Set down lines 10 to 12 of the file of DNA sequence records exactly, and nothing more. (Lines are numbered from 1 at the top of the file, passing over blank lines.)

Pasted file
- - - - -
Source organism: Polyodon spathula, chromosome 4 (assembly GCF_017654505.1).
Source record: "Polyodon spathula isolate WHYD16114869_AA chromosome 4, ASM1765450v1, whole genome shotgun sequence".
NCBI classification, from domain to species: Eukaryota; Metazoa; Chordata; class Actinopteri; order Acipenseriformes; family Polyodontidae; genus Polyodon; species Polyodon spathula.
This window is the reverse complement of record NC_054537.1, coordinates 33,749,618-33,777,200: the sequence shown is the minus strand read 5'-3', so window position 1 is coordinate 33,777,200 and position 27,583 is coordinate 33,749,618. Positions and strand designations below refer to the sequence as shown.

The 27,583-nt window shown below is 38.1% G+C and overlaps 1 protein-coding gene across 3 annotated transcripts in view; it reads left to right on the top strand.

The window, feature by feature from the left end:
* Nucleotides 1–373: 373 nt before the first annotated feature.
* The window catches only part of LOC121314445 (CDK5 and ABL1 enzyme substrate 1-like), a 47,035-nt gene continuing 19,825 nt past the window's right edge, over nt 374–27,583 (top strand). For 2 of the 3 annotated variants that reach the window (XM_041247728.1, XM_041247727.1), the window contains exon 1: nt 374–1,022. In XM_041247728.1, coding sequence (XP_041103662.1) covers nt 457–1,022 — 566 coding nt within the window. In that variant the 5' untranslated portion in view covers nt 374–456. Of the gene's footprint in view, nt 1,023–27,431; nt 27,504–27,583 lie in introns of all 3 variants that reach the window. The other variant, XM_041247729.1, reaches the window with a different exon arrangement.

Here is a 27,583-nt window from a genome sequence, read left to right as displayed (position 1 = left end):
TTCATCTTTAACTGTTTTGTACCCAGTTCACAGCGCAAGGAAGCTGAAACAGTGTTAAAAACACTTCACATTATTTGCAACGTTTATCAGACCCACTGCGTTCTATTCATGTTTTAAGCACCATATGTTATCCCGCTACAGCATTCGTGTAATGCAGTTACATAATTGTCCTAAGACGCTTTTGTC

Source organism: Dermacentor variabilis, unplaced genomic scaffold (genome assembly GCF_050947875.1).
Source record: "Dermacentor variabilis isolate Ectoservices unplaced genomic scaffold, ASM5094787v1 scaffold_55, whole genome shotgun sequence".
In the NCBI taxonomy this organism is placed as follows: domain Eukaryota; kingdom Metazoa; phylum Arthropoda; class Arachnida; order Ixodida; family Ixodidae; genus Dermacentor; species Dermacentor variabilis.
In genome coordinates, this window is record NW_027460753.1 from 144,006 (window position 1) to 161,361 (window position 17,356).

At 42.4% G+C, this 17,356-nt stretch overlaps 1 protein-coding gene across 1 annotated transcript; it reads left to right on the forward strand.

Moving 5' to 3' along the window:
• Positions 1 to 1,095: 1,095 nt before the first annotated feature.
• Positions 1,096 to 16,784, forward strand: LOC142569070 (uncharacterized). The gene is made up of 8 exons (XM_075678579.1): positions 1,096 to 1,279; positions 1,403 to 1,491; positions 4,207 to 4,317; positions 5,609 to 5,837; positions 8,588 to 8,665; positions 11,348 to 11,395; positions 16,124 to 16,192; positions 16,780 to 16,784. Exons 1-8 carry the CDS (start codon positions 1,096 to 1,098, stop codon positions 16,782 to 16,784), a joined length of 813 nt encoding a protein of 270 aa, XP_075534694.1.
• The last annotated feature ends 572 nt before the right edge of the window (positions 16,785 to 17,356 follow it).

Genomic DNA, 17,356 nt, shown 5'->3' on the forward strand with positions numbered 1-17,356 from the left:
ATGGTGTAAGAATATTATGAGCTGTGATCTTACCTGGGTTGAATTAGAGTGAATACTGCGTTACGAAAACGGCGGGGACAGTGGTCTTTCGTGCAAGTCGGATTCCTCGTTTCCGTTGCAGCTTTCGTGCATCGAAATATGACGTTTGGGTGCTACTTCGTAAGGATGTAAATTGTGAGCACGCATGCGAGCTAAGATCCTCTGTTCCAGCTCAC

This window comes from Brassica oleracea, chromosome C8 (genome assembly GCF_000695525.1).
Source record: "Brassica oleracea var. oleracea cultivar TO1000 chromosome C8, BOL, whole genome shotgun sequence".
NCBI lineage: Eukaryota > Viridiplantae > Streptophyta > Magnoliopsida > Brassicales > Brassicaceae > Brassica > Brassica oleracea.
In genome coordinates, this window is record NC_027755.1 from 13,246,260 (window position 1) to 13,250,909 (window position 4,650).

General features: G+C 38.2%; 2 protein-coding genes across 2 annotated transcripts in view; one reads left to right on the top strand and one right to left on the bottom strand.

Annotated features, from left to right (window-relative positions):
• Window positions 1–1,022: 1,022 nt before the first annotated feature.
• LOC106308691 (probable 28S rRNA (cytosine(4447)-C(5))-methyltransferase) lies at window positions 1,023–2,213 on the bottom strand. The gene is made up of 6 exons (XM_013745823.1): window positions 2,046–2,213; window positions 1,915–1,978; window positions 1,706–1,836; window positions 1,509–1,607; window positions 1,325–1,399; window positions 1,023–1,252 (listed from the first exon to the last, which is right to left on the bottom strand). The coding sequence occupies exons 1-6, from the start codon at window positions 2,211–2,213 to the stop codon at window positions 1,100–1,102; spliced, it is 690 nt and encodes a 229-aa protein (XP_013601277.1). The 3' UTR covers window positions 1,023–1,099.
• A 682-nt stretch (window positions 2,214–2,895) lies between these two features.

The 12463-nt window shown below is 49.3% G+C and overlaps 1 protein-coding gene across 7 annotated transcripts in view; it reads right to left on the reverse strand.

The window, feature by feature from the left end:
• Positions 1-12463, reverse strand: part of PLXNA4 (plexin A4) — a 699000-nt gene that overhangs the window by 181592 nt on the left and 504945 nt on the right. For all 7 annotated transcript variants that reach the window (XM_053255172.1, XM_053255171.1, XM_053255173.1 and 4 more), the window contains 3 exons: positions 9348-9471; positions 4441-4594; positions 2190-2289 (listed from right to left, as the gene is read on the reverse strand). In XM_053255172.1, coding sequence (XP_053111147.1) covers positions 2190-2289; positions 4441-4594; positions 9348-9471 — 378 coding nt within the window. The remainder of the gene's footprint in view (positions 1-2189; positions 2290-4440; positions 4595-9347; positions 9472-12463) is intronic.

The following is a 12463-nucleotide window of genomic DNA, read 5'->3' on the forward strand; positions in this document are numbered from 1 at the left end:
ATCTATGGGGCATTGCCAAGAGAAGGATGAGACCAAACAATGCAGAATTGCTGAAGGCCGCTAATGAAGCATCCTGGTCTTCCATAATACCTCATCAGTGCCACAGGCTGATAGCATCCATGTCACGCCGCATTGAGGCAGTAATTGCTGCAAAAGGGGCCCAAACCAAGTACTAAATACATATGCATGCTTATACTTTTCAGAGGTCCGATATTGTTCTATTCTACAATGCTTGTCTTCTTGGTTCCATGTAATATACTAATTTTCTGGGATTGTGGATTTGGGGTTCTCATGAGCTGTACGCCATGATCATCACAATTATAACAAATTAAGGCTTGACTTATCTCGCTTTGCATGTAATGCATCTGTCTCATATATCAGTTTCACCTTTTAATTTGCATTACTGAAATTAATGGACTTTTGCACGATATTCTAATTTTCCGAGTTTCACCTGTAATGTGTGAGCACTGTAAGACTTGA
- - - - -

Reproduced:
TTCATCTTTAACTGTTTTGTACCCAGTTCACAGCGCAAGGAAGCTGAAACAGTGTTAAAAACACTTCACATTATTTGCAACGTTTATCAGACCCACTGCGTTCTATTCATGTTTTAAGCACCATATGTTATCCCGCTACAGCATTCGTGTAATGCAGTTACATAATTGTCCTAAGACGCTTTTGTC

Source organism: Dermacentor variabilis, unplaced genomic scaffold (genome assembly GCF_050947875.1).
Source record: "Dermacentor variabilis isolate Ectoservices unplaced genomic scaffold, ASM5094787v1 scaffold_55, whole genome shotgun sequence".